US FDA Proposes Eased Restrictions on Blood Donations from Gay, Bisexual Men

The U.S. Food and Drug Administration on Friday proposed revisions to its guidelines to make it easier for gay and bisexual men to donate blood, eliminating a three-month abstinence period before donations.

The restrictions were implemented years ago to prevent the spread of HIV, the virus that causes AIDS.

In a release posted to the agency’s website, the FDA said under the draft proposals, all donors — regardless of sexual orientation — would be given a questionnaire regarding new partners, sexual history, and certain types of sexual activities.

Any prospective donors who do not report having new or multiple sexual partners and have not engaged in certain practices, such as anal sex, in the previous three months, may be eligible to donate, provided all other eligibility criteria are met.

The proposed new guidelines would allow gay and bisexual men in monogamous, long-term relationships to more easily give blood.

The FDA said the draft proposals were developed after reviewing available information, including data from Britain and Canada, countries with similar HIV epidemiology that have implemented the “gender-inclusive, individual risk-based approach for assessing donor eligibility.”

In the statement, FDA Commissioner Robert Califf said, “Maintaining a safe and adequate supply of blood and blood products in the U.S. is paramount for the FDA,” and these proposals will allow the agency to do so.

Under the plan, the donor deferral time periods would stay in place for other HIV risk factors, including for those who have exchanged sex for money or drugs, or have a history of non-prescription injection drug use.

Any individual who has ever had a positive test for HIV or who has taken any medication to treat HIV infection would continue to be deferred permanently.

The proposed guideline changes released Friday will be open for public comment for 60 days. The agency will then review and consider all comments before finalizing the changes.

Source: Voice Of America

US, EU Launch Agreement on Artificial Intelligence

The United States and European Union announced Friday an agreement to speed up and enhance the use of artificial intelligence to improve agriculture, health care, emergency response, climate forecasting and the electric grid.

A senior U.S. administration official, discussing the initiative shortly before the official announcement, called it the first sweeping AI agreement between the United States and Europe. Previously, agreements on the issue had been limited to specific areas such as enhancing privacy, the official said.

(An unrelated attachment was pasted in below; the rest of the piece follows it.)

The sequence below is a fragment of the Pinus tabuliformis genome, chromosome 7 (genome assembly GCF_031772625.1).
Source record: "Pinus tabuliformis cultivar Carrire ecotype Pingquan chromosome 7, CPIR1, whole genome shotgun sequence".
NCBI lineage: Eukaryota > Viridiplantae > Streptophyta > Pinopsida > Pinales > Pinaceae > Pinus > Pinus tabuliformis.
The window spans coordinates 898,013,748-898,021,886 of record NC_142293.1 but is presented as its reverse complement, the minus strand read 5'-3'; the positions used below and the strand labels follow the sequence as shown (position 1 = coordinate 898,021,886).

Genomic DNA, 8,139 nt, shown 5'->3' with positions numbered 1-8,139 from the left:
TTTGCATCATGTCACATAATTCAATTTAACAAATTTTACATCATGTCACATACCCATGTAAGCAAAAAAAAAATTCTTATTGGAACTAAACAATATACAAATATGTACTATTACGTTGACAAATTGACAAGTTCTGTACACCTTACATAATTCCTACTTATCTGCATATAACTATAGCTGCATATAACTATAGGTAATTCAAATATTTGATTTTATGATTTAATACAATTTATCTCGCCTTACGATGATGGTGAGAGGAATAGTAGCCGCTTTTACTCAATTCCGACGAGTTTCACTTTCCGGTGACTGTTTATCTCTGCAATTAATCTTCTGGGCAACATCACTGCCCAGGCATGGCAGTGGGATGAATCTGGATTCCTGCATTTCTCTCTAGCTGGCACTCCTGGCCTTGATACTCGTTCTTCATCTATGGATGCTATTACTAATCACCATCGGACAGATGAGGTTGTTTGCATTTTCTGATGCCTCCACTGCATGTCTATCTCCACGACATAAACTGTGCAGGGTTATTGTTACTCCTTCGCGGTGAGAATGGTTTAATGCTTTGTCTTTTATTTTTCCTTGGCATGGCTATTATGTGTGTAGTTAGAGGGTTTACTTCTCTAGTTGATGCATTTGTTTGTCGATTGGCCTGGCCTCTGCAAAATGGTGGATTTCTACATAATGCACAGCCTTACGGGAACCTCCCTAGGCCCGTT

AI modeling, which refers to machine-learning algorithms that use data to make logical decisions, could be used to improve the speed and efficiency of government operations and services.

“The magic here is in building joint models [while] leaving data where it is,” the senior administration official said. “The U.S. data stays in the U.S. and European data stays there, but we can build a model that talks to the European and the U.S. data, because the more data and the more diverse data, the better the model.”

The initiative will give governments greater access to more detailed and data-rich AI models, leading to more efficient emergency responses and electric grid management, and other benefits, the administration official said.

Pointing to the electric grid, the official said the United States collects data on how electricity is being used, where it is generated, and how to balance the grid’s load so that weather changes do not knock it offline.

Many European countries have similar data points they gather relating to their own grids, the official said. Under the new partnership, all that data would be harnessed into a common AI model that would produce better results for emergency managers, grid operators and others relying on AI to improve systems.

The partnership is currently between the White House and the European Commission, the executive arm of the 27-member European Union. The senior administration official said other countries would be invited to join in the coming months.

Source: Voice Of America